There are two questions here that need to be discussed. First, does the Bible teach that the souls of evil people will cease to exist? Second, does the word “destroy” as used in Matthew 10:28 imply the idea or concept of complete and utter annihilation? I would like to answer the last question first.
The basic answer to this question is to take up a word study of the word “destroy” in the New Testament. The word is a translation of the Greek word “apollumi” and is used some ninety times in the Greek New Testament. The basic meaning of the word is to utterly destroy, or to perish. However, the word is sometimes used to mean something that is simply lost. It is the word used in Matthew 10:39 where Jesus says, “He that findeth his life shall lose it: and he that loseth his life for my sake shall find it.” So in this sense it can mean something that is abandoned for another purpose. The word can also refer to physical death. Jesus used it in this way in Matthew 26:52 where he said to Peter, “Put up again thy sword into his place: for all they that take the sword shall perish with the sword.” The disciples also used it in this way when they were on the sea of Galilee and a great storm came up, they said, “Lord save us, we perish” (Matthew 8:25). But the word is also many times translated simply “lost.” In Luke 15 Jesus tells three parables. We refer to these as the parables of the lost and found. The first is about a man who loses a sheep and goes into the wilderness to find it. The second is about a woman who loses a coin and then finds it. The third is the story of the prodigal son. Concerning that son, the father says, “For this my son was dead, and is alive again; he was lost, and is found” (Luke 15:24). So the word can be to refer to a situation where one is not utterly annihilated.
The second part of this question is this: does the Bible teach that souls of evil people will cease to exist when their life is over? This is a little more complicated question than the previous one. First, there are some scriptural objections that can be raised to this concept that we will consider. However, there are second some questions regarding justice that we need to consider.
First, the Bible teaches plainly that the departed souls of evil beings will be preserved in eternity. We read in 2 Peter 2:4 that God did not spare the angels that sinned, but put them into chains of darkness reserved unto judgment. We read in Revelation 14:11 regarding those that worshipped the beast and were punished “And the smoke of their torment ascendeth up for ever and ever: and they have no rest day nor night, who worship the beast and his image, and whosoever receiveth the mark of his name.” How could they not have any rest if they were unconscious through all of this? We read in Matthew 9:43 and 45 that it contains a “fire that shall never be quenched.” Why would we have this language if it were mere unconsciousness forever? Fire is a symbol of suffering and torment, not of relief. Five times in Matthew and Luke the phrase “weeping and gnashing of teeth” is used. This hardly sounds like the activity of unconscious people. In Mark 9:44, 46, and 48 we have the phrase “where the worm dieth not and the fire is not quenched.” This is a picture of decay and destruction, but not of a complete ending of consciousness. Matthew 25:46 Jesus talks about the goats who failed to minister to Him. He says of them that they would go away unto everlasting punishment. How could they know punishment if they were not conscious to experience it? Finally, in 2 Peter 2:20-22 Peter says concerning those Christians that fell away that it would be better for them not to have known the way of righteousness than to have known it and turned away. How can this be possible if all wicked souls will just be extinguished? It doesn’t seem like they would know one way or the other that their punishment was worse than the others if they were all just annihilated. So the scriptures do teach an unending conscious torment for those who are not obedient to the gospel of Jesus Christ (2 Thessalonians 1:8).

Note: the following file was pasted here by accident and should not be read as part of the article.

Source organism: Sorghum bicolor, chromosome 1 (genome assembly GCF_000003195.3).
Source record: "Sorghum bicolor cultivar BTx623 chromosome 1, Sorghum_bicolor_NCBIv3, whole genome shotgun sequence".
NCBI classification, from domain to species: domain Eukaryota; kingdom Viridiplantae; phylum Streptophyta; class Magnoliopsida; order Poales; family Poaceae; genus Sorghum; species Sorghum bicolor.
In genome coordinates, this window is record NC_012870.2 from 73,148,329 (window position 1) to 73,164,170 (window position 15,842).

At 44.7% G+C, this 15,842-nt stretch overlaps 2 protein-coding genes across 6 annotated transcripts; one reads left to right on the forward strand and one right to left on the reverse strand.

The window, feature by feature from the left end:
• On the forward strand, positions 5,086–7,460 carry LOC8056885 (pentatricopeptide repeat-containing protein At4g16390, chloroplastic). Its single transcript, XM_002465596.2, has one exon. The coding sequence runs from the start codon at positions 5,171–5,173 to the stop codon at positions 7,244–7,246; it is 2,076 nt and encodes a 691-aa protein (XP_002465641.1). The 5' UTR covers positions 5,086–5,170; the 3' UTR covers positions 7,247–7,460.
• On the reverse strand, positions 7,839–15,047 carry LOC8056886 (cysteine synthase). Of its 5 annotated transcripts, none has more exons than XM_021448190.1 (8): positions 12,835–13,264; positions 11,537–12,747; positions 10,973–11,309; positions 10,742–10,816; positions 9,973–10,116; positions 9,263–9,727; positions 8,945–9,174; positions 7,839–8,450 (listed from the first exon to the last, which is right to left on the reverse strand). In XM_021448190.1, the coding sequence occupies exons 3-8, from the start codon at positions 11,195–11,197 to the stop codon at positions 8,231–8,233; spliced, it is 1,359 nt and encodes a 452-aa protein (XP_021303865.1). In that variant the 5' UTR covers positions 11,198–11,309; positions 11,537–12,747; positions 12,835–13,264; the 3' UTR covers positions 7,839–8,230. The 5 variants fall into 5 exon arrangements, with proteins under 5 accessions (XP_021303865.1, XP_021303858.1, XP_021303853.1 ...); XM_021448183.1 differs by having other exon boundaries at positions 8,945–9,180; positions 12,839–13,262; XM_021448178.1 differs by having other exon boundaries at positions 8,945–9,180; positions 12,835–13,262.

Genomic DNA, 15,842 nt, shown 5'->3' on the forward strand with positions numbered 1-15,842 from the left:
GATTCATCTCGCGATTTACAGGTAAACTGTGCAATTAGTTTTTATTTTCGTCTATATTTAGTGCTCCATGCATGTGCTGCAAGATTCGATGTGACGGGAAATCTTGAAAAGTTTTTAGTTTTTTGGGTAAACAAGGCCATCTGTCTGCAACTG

Second, there is something to be said in regard to the justice of God if the souls of evil individuals are merely extinguished after death. In 2 Thessalonians 1:8 we read, “In flaming fire taking vengeance on them that know not God, and that obey not the gospel of our Lord Jesus Christ: Who shall be punished with everlasting destruction from the presence of the Lord, and from the glory of his power.” This is God’s vengeance upon those who disobeyed Him. How could he render vengeance on someone who is not conscious? Would that be just? This is God’s punishment. What kind of punishment is being unconscious? Would that be just? Even our court system today recognizes that punishment is not punishment unless someone is aware of the punishment that they are receiving. In Hebrews 10:30, 31 we read, “For we know him that hath said, Vengeance belongeth unto me, I will recompense, saith the Lord. And again, The Lord shall judge his people. It is a fearful thing to fall into the hands of the living God.” Again we ask the question how can God take vengeance on those if they are not conscious? How can it be a “fearful” thing if there is no one there to experience the punishment? In fact, there are people today who embrace this concept that we will no longer experience anything–to them, death is relief from being conscious during trying times in their life. Death is a relief from having to deal with the problems of life. Death is a relief from the disease and pain that we suffer while in this life. An unconscious death would mean that Hitler and all the other evil men who ever lived on the earth would walk away free from having to pay for their crimes. An unconscious death is no punishment at all. Friends, in order for God to be just to all men, hell has to be a place of unending conscious torment–and you really don’t want to go there. Won’t you repent today?